The implications of this study are huge. According to these results, the placebo effect may be due - at least in part - to positive expectation effect. Only those who believed in the placebo and were optimistic about it actually had an effect, which indicates the necessity to account for the optimism factor in certain placebo studies. The take-home message: thinking optimistically about your body’s defense mechanisms, or any therapy or medication taken, can make a difference in its actual effects.
To What Extent Does Optimism Help?
It is important to note that the relationship between optimism and immunity is far from simple, and exact mechanisms have yet to be defined. Despite findings which indicate optimism to be positively related to cell immunity when stressors are more minor, some experiments have shown that this doesn’t always hold when stressors are particularly difficult, complex, persistent or uncontrollable. A 2004 study from Psychology & Health reported optimism to be associated with lower HIV viral load among HIV+ gay men, but only at moderate levels -- high levels of optimism did not confer any additional benefit. According to Segerstrom, there may be a couple reasons for this:
1. The Disappointment Hypothesis
It’s the same concept as an over-hyped movie. Optimists are more likely to set themselves up for disappointment whenever the envisioned future doesn’t pull through. A 1999 study from UCSF published in Brain, Behavior and Immunity measured higher T cell and natural killer (NK) cell levels in optimists facing brief stressors, but a decline in immune cells when stressors were prolonged. Likewise, another 1992 Yale study published in the same journal found that optimists exposed to loud noise stressors had higher NK cell levels when they believed they were able to control the noise offset. Taken together, these results show that when optimists can’t terminate persistent and uncontrollable stressors, their positive expectations are violated, leading to distress and decrements in the immune system.
2. The Engagement Hypothesis
Knowing when to stop trying is important. In a difficult situation, optimists are more likely to remain struggling whereas pessimists would give up. Though “giving up” is commonly frowned upon in today’s goal-driven society, it can be physiologically protective by minimizing stress exposure. When circumstances are easy or straightforward, keeping engaged can lead to problem-solving and the ultimate termination of the stressor. When the situation is difficult or complex, however, persistence means continued exposure to ongoing stressors. Segerstrom’s 2005 study found that optimistic subjects were more likely to work longer in attempt to solve difficult anagrams, raising levels of cortisol (the stress hormone).
“It is clear that to the question of whether optimism is good or bad for immunity: the answer is ‘yes’.”
-Dr. Suzanne Segerstrom, PhD
Benefits of Specific Expectancies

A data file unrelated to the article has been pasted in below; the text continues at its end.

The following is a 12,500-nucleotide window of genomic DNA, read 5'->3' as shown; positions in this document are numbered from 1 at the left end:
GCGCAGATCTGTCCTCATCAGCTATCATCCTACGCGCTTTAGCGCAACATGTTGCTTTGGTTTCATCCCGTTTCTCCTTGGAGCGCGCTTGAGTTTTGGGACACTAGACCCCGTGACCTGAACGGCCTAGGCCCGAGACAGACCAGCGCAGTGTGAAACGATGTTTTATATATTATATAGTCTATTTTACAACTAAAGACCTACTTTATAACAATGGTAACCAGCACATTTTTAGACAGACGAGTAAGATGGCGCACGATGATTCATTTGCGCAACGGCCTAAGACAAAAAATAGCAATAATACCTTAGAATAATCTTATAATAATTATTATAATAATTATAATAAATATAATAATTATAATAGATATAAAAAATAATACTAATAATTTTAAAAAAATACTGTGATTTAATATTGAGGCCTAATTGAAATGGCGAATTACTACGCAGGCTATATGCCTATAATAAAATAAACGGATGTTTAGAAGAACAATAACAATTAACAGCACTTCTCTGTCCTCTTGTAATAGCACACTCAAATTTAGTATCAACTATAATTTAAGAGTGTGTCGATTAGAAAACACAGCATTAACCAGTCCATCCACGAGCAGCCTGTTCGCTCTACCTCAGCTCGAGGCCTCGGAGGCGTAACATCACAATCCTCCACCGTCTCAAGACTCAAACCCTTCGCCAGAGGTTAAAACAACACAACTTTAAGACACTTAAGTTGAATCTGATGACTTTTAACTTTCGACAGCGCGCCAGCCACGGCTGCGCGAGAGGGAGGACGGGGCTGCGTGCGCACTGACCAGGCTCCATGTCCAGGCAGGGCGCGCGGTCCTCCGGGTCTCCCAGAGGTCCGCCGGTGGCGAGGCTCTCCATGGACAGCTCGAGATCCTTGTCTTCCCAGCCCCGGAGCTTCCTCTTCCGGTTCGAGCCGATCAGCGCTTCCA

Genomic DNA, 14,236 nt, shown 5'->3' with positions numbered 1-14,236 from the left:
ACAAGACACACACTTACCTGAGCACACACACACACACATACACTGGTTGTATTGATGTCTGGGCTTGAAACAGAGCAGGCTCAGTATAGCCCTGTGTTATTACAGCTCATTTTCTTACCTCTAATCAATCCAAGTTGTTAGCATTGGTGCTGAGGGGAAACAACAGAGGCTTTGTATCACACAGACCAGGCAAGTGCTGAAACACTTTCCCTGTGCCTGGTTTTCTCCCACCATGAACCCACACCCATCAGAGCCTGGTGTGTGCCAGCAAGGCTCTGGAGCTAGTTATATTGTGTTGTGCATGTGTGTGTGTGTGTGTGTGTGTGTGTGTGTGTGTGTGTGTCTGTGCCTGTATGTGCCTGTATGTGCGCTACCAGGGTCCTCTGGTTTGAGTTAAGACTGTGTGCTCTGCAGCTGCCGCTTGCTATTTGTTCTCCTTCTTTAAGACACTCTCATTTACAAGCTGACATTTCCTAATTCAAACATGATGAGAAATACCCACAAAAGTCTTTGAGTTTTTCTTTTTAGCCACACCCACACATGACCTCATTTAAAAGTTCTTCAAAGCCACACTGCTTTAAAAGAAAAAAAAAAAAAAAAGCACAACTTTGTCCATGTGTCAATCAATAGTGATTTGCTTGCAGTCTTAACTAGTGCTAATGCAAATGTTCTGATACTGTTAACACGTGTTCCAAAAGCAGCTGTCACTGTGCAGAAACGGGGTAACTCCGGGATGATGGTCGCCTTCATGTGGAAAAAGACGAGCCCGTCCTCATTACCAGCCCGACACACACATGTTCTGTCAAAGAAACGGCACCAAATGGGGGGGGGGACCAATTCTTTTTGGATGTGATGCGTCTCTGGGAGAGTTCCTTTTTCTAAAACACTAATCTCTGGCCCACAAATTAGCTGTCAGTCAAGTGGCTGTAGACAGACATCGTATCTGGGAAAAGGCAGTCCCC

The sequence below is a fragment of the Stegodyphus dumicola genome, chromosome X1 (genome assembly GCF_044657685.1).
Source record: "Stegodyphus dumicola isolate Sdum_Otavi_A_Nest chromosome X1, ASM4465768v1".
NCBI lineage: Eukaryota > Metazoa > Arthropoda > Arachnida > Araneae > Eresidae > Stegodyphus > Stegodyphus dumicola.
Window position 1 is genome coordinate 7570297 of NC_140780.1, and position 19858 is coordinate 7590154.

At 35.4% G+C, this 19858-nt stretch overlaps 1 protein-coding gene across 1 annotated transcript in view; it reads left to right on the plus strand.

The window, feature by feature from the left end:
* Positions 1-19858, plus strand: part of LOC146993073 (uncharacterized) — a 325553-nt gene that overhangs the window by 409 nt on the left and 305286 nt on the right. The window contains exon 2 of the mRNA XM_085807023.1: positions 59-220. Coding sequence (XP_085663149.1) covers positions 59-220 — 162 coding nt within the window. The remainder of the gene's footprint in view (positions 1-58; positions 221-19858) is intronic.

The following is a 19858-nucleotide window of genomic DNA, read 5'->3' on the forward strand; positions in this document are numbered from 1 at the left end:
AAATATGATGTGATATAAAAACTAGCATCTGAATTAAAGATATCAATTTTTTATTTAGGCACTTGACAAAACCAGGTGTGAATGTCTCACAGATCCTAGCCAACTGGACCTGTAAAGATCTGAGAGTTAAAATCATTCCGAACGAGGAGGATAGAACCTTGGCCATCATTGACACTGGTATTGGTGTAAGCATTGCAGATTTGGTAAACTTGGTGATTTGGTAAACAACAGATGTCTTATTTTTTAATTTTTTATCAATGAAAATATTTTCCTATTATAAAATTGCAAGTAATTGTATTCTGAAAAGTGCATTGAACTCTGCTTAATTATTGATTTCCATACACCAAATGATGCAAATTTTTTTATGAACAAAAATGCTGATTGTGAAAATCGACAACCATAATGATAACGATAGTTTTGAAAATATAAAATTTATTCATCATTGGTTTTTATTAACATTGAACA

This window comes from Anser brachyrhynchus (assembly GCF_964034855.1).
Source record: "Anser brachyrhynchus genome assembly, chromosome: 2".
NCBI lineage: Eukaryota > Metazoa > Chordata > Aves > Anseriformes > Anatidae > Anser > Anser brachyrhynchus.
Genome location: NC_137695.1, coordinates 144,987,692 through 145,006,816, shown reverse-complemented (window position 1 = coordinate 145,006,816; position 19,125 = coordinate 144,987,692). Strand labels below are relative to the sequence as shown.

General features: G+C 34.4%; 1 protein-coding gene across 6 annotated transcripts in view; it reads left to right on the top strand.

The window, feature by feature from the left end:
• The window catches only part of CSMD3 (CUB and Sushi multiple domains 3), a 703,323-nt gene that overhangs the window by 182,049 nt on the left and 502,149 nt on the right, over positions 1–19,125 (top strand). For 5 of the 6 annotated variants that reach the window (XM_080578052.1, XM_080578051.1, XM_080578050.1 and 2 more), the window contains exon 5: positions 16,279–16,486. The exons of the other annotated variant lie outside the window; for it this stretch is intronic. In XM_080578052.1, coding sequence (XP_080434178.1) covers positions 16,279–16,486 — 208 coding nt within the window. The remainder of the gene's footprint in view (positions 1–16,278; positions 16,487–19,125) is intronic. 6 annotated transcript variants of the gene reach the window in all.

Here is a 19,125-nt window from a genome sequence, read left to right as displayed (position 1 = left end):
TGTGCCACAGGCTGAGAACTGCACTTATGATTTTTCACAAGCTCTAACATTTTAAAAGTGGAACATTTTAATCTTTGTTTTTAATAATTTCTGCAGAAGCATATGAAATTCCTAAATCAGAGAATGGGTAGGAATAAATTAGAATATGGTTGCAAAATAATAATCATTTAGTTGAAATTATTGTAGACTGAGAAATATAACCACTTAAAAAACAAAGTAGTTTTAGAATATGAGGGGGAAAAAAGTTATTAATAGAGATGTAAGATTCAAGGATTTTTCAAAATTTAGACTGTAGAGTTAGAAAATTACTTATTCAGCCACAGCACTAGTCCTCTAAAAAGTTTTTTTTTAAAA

The disappointment and engagement hypotheses are the case for general positive expectations. Specific positive expectations, however, can reduce the stress impact on your immunity. In a 1998 Journal of Personality and Social Psychology study conducted by Segerstrom, law students with specific expectancies about school had higher immune cell levels, increasing self-efficacy to successfully achieve their academic goals.
Ties between optimism, immunity, and health vary case-by-case. On one hand, dispositional optimism and specific expectancies can effectively buffer the immune system. Sometimes, however, optimists pay a physiological cost for opting to overcome particularly difficult and persistent situations. This only means higher stress for the short-term, however, in the long run, optimists can definitely enjoy better outcomes. Whereas optimists solve problems to the best of their ability, pessimists choose to temporarily avoid persistent problems in their lives.
As Segerstrom puts it, “it is clear that to the question of whether optimism is good or bad for immunity: the answer is ‘yes.’”
Q + A
HOW DO YOU MEASURE OPTIMISM?
Dispositional optimism can be assessed using questionnaires, such as the Life Orientation Test, which evaluates generalized expectations of positive and negative outcomes.
HOW DO MEASURE THE IMMUNE RESPONSE IN RELATION TO OPTIMISM?
Many studies monitor and analyze levels of T cells, natural killer cells, cytokines (such as interleukin-6), and cortisol (the stress hormone) to indicate the strength and activation of the immune system.
Scientific Glossary ▾
Cytokine: A small protein released by cells that has a specific effect on the interactions between cells, on communications between cells or on the behavior of cells. The cytokines includes the interleukins, lymphokines, and cell signal molecules, which trigger inflammation and respond to infection
Immune system: A complex system that is responsible for distinguishing our cells from all other foreign substances, and for protecting us against infections. The immune system works to seek and kill invaders
Hypothalamic pituitary adrenal (HPA) axis: A complex set of direct influences and feedback interactions between: the hypothalamus (in the brain), the pituitary gland (located below the hypothalamus), and the adrenal gland (located at the top of each kidney). The fine, homeostatic interactions between these three organs constitute the HPA axis, a major part of the neuroendocrine system that controls reactions to stress and regulates various body processes including digestion, the immune system, mood and sexuality, and energy usage
Immune-brain loop: The immune system and the brain communicate with each other through signaling pathways. During an immune response the brain and the immune system “talk to each other” and this process is essential for maintaining homeostasis. Two major pathway systems are involved in this cross-talk: the hypothalamic-pituitary-adrenal axis (HPA axis) and the sympathetic nervous system.
Definitions from Medicine.net and Webster’s Online Dictionary
Winter 2011| Vol. 11| Issue 2